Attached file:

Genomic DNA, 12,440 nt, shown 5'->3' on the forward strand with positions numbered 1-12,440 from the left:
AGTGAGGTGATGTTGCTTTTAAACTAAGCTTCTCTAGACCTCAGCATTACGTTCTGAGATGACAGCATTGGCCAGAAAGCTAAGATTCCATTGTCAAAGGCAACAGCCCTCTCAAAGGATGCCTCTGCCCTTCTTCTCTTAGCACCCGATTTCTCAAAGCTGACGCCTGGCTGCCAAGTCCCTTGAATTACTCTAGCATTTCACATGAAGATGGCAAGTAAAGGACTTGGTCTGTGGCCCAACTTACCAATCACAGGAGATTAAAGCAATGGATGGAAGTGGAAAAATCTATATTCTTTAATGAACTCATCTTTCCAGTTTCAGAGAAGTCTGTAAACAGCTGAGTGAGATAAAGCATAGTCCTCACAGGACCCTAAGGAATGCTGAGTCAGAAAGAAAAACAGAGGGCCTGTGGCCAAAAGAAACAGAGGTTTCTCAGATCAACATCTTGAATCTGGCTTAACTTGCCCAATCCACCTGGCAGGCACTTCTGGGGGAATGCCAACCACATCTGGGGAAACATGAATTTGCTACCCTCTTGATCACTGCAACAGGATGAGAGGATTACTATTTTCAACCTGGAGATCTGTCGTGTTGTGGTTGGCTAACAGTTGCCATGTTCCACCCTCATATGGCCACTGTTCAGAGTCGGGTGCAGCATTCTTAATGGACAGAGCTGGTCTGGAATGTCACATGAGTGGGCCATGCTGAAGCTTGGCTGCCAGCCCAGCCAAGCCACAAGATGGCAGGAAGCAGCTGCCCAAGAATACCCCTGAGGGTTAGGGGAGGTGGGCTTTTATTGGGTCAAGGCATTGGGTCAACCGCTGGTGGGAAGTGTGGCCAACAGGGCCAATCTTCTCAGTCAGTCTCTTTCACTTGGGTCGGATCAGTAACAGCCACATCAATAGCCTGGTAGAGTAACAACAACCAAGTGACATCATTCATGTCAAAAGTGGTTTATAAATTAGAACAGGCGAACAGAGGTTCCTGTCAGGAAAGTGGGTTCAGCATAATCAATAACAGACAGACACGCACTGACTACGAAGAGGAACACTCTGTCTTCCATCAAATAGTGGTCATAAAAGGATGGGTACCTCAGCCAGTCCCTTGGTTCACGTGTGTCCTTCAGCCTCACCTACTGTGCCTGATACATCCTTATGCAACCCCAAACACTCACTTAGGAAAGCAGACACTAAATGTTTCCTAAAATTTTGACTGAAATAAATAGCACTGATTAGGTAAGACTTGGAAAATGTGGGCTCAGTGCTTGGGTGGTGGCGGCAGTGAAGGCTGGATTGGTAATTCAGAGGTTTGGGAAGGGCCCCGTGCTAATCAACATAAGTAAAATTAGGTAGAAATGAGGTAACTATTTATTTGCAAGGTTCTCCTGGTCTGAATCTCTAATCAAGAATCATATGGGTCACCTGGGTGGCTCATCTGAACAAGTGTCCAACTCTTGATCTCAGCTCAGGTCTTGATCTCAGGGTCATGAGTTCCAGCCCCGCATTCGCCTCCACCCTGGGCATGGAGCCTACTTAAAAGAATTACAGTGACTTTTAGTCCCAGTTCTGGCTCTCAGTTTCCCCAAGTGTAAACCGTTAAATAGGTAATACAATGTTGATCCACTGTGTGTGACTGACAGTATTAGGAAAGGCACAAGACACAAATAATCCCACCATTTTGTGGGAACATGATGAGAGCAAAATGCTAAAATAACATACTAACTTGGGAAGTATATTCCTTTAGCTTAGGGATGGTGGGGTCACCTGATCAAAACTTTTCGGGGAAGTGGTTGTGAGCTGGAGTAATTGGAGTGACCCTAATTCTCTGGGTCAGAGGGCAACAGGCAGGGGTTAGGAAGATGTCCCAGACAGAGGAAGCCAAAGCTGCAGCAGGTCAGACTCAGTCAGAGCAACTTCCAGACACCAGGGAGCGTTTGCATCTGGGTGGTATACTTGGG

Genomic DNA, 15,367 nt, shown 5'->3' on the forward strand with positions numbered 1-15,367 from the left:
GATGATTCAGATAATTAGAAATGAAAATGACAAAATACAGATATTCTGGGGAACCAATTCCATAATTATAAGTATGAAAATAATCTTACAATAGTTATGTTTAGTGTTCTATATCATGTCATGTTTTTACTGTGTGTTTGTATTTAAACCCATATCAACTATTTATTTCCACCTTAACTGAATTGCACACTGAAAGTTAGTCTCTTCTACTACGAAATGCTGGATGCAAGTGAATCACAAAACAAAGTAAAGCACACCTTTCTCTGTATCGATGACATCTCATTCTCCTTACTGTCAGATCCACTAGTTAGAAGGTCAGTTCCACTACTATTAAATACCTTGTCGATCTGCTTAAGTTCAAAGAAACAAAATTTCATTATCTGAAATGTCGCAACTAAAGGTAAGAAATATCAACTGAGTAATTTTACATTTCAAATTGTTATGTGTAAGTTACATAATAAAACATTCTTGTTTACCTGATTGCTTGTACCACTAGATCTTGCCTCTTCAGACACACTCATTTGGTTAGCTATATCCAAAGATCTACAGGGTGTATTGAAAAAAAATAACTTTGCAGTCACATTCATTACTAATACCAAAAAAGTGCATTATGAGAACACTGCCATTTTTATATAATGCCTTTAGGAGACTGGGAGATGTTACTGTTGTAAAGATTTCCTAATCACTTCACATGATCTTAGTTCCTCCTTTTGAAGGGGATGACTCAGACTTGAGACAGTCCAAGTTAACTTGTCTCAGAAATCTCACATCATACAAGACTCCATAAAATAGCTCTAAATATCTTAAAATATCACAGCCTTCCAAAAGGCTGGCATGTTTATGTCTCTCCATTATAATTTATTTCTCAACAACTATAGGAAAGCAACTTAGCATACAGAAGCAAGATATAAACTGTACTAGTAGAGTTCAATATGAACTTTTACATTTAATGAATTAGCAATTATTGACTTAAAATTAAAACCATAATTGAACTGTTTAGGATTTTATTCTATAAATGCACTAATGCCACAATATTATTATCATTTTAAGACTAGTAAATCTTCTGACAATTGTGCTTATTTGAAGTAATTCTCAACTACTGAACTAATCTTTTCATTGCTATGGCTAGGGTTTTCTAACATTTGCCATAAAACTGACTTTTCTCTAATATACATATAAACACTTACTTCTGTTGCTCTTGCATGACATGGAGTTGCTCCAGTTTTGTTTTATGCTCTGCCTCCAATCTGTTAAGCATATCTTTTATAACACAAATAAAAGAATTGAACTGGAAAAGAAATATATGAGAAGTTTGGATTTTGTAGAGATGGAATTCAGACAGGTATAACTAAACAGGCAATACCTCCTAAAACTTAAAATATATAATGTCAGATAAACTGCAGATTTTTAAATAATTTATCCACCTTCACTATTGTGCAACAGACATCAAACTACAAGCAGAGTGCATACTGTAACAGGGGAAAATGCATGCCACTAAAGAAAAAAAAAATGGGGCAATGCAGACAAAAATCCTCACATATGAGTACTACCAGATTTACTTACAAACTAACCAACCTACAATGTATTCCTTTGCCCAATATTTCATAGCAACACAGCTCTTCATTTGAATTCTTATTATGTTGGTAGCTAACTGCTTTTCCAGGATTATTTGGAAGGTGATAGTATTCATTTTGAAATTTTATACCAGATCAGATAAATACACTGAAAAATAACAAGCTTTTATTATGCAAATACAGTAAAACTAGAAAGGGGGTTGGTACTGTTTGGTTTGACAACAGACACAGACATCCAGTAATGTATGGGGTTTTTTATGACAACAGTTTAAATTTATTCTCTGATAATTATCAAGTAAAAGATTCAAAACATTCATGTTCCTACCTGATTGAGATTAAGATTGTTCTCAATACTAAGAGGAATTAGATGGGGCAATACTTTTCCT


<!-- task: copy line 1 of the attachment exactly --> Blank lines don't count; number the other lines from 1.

Genomic DNA, 12,440 nt, shown 5'->3' on the forward strand with positions numbered 1-12,440 from the left: